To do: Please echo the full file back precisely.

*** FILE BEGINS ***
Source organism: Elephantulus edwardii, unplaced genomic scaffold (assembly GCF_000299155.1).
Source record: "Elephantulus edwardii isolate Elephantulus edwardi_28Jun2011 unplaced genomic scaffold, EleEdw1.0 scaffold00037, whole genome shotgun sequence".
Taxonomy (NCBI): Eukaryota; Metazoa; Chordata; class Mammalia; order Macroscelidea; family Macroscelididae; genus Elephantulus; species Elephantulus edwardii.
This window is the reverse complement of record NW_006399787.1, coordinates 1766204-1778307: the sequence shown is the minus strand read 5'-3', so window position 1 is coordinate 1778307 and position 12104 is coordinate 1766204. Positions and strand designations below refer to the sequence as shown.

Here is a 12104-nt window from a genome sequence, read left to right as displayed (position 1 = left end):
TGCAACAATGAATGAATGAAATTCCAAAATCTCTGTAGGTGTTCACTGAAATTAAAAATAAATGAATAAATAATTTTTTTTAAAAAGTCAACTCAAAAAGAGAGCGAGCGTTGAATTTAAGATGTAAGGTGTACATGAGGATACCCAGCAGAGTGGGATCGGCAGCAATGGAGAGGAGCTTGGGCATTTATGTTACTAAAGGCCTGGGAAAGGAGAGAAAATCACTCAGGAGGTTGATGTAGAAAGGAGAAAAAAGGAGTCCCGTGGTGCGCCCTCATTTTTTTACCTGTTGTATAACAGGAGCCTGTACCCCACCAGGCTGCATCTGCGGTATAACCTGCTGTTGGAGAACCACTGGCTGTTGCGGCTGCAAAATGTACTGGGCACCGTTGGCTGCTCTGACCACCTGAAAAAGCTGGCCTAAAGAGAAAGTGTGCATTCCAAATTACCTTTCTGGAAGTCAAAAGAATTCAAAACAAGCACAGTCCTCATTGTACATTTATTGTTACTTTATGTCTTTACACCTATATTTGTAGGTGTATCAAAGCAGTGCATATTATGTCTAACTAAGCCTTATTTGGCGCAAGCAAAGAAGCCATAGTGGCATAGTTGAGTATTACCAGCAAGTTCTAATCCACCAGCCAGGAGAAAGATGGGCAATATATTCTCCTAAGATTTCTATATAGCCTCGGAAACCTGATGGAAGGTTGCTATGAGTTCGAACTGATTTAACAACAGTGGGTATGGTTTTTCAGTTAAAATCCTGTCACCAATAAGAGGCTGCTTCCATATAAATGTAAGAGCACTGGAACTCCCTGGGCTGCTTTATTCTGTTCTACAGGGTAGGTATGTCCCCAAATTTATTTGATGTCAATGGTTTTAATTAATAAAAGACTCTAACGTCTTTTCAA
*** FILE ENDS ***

Source organism: Elephantulus edwardii, unplaced genomic scaffold (assembly GCF_000299155.1).
Source record: "Elephantulus edwardii isolate Elephantulus edwardi_28Jun2011 unplaced genomic scaffold, EleEdw1.0 scaffold00037, whole genome shotgun sequence".
Taxonomy (NCBI): Eukaryota; Metazoa; Chordata; class Mammalia; order Macroscelidea; family Macroscelididae; genus Elephantulus; species Elephantulus edwardii.
This window is the reverse complement of record NW_006399787.1, coordinates 1766204-1778307: the sequence shown is the minus strand read 5'-3', so window position 1 is coordinate 1778307 and position 12104 is coordinate 1766204. Positions and strand designations below refer to the sequence as shown.

Here is a 12104-nt window from a genome sequence, read left to right as displayed (position 1 = left end):
TGCAACAATGAATGAATGAAATTCCAAAATCTCTGTAGGTGTTCACTGAAATTAAAAATAAATGAATAAATAATTTTTTTTAAAAAGTCAACTCAAAAAGAGAGCGAGCGTTGAATTTAAGATGTAAGGTGTACATGAGGATACCCAGCAGAGTGGGATCGGCAGCAATGGAGAGGAGCTTGGGCATTTATGTTACTAAAGGCCTGGGAAAGGAGAGAAAATCACTCAGGAGGTTGATGTAGAAAGGAGAAAAAAGGAGTCCCGTGGTGCGCCCTCATTTTTTTACCTGTTGTATAACAGGAGCCTGTACCCCACCAGGCTGCATCTGCGGTATAACCTGCTGTTGGAGAACCACTGGCTGTTGCGGCTGCAAAATGTACTGGGCACCGTTGGCTGCTCTGACCACCTGAAAAAGCTGGCCTAAAGAGAAAGTGTGCATTCCAAATTACCTTTCTGGAAGTCAAAAGAATTCAAAACAAGCACAGTCCTCATTGTACATTTATTGTTACTTTATGTCTTTACACCTATATTTGTAGGTGTATCAAAGCAGTGCATATTATGTCTAACTAAGCCTTATTTGGCGCAAGCAAAGAAGCCATAGTGGCATAGTTGAGTATTACCAGCAAGTTCTAATCCACCAGCCAGGAGAAAGATGGGCAATATATTCTCCTAAGATTTCTATATAGCCTCGGAAACCTGATGGAAGGTTGCTATGAGTTCGAACTGATTTAACAACAGTGGGTATGGTTTTTCAGTTAAAATCCTGTCACCAATAAGAGGCTGCTTCCATATAAATGTAAGAGCACTGGAACTCCCTGGGCTGCTTTATTCTGTTCTACAGGGTAGGTATGTCCCCAAATTTATTTGATGTCAATGGTTTTAATTAATAAAAGACTCTAACGTCTTTTCAA